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Sun changing course on Itanium plans--again

Sun doesn't want to bring its Solaris operating sytem to Intel's Itanium chip. This week.

Stephen Shankland principal writer
Stephen Shankland has been a reporter at CNET since 1998 and writes about processors, digital photography, AI, quantum computing, computer science, materials science, supercomputers, drones, browsers, 3D printing, USB, and new computing technology in general. He has a soft spot in his heart for standards groups and I/O interfaces. His first big scoop was about radioactive cat poop.
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Stephen Shankland

SAN JOSE, Calif.--Sun Microsystems doesn't want to bring its Solaris operating sytem to Intel's Itanium chip. This week. Sun dallied with bringing its Solaris operating system to Intel's Itanium processor, but Chief Executive Scott McNealy on Monday voiced second thoughts--or perhaps fourth thoughts is a more accurate description. Sun started Itanium support in the 1990s, canceled it in 2000, then floated the idea again in July.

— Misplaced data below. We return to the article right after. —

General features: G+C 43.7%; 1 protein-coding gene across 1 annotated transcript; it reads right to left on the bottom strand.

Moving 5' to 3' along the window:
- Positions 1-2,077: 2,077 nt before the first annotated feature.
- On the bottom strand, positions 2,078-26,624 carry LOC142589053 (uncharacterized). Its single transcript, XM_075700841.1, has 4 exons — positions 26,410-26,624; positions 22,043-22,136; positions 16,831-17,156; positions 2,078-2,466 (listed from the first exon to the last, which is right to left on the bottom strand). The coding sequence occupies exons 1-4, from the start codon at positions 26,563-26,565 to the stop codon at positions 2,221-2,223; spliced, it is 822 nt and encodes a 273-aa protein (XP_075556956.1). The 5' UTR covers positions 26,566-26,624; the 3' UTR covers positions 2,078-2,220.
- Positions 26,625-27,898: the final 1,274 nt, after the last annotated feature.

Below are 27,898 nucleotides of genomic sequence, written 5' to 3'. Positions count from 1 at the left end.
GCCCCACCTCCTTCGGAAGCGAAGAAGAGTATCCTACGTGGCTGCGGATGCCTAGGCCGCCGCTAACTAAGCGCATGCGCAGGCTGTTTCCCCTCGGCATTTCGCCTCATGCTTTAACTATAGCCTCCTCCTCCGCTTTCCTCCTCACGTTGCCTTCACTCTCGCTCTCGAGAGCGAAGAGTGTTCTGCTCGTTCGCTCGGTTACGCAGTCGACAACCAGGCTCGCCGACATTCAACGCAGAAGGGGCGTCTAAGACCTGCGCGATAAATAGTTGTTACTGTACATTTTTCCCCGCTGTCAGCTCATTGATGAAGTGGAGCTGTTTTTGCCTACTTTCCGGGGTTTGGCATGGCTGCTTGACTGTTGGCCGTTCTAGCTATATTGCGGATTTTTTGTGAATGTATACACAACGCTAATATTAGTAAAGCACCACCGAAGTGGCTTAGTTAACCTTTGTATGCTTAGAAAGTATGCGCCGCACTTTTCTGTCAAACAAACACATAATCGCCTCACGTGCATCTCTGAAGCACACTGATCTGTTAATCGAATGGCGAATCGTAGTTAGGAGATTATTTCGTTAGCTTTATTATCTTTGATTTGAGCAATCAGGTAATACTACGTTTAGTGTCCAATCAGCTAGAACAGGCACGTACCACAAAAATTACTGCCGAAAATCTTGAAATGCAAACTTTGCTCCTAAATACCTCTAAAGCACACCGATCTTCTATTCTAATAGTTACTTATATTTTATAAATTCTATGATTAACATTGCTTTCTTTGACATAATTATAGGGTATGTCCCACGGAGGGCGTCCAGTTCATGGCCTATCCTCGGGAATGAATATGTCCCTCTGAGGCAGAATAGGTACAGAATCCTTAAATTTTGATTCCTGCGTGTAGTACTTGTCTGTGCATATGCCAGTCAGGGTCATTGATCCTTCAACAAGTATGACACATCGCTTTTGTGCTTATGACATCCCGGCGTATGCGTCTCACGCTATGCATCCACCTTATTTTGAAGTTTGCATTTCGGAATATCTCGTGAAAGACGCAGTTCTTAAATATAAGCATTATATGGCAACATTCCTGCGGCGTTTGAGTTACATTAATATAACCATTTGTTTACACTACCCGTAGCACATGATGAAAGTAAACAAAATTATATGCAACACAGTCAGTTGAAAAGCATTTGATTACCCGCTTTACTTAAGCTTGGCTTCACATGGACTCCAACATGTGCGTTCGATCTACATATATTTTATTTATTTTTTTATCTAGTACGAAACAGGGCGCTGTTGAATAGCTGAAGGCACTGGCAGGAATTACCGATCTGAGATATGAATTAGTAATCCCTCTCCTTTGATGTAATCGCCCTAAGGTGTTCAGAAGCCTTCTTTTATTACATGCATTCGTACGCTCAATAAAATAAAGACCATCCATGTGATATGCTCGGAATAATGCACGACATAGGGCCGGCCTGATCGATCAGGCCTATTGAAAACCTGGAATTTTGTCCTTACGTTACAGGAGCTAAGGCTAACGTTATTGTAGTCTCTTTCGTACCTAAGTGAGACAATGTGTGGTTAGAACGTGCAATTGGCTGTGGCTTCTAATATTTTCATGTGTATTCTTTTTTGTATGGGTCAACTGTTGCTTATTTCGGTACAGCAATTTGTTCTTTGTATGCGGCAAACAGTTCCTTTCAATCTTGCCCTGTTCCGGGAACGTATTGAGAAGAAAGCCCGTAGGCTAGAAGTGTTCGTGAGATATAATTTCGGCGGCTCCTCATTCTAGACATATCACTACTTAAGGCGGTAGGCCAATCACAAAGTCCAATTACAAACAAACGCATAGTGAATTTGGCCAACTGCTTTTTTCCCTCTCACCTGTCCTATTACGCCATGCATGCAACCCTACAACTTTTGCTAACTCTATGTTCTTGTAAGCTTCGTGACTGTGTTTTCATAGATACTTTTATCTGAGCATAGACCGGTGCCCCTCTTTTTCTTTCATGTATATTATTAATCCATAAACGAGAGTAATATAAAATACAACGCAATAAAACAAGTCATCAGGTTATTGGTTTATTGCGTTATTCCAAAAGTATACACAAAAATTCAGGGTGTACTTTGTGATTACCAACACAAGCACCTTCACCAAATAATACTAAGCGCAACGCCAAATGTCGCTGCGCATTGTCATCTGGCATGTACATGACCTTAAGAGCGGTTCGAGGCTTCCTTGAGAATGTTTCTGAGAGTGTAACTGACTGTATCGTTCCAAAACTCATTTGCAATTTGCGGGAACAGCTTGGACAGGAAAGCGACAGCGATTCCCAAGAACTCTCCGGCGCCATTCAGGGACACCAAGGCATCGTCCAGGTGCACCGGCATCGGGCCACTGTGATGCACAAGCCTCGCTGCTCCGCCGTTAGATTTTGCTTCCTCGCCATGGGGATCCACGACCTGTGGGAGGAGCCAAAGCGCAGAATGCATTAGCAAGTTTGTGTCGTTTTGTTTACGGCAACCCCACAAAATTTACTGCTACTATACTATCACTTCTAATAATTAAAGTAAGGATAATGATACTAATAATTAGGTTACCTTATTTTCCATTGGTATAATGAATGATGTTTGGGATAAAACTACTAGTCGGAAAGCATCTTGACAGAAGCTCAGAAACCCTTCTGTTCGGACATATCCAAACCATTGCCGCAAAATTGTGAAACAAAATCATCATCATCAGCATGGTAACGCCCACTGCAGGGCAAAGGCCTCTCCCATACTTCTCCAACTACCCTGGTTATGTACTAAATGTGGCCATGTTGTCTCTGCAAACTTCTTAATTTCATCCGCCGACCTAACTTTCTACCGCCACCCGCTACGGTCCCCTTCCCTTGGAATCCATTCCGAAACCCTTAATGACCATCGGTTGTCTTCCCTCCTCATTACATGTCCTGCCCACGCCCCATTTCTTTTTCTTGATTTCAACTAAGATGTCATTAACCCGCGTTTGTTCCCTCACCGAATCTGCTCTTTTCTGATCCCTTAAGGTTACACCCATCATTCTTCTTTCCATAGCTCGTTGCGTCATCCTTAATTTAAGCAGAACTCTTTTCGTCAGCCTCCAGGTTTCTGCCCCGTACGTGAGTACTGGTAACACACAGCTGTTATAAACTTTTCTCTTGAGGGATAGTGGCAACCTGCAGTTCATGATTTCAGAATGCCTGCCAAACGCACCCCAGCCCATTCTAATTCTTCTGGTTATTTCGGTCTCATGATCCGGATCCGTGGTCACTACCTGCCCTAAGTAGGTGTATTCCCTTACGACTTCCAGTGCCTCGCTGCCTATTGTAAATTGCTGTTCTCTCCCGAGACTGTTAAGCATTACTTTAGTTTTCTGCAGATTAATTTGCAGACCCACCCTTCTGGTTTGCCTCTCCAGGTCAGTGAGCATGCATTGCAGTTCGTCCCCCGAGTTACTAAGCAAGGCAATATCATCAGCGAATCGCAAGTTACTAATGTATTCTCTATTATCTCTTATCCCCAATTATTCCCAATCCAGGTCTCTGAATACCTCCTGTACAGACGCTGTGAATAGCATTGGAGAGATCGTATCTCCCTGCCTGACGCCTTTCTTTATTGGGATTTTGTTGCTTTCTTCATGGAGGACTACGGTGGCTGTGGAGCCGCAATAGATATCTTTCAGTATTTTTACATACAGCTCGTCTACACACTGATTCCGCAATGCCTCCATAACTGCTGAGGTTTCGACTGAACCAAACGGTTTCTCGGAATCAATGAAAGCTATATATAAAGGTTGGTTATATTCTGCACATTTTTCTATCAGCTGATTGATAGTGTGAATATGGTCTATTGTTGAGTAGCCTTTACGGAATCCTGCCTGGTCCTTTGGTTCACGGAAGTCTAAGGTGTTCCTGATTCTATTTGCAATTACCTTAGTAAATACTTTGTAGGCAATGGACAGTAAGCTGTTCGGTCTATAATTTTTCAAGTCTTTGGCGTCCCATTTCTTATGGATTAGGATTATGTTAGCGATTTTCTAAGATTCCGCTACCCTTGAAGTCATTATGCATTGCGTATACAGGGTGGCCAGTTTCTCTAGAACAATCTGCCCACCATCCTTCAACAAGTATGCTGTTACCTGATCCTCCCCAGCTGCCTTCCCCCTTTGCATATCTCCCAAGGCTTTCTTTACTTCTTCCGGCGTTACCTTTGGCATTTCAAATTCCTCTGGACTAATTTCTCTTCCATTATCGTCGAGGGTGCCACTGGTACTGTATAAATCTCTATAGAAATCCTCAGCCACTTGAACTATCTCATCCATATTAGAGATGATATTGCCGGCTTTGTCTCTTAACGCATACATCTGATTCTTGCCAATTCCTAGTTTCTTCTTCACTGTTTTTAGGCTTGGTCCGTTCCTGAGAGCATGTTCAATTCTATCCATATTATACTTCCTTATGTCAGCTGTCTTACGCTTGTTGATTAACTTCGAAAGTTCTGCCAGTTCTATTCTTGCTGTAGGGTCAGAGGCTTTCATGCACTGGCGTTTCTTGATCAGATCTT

At a Solaris announcement event, McNealy updated the company's position. "We're not doing anything with Itanium," he said, to which President Jonathan Schwartz added, "There's just no volume." But there's still room for another change of heart. In his Web log Tuesday, Schwartz said Sun plans to announce "changes to its Itanium plans" next week.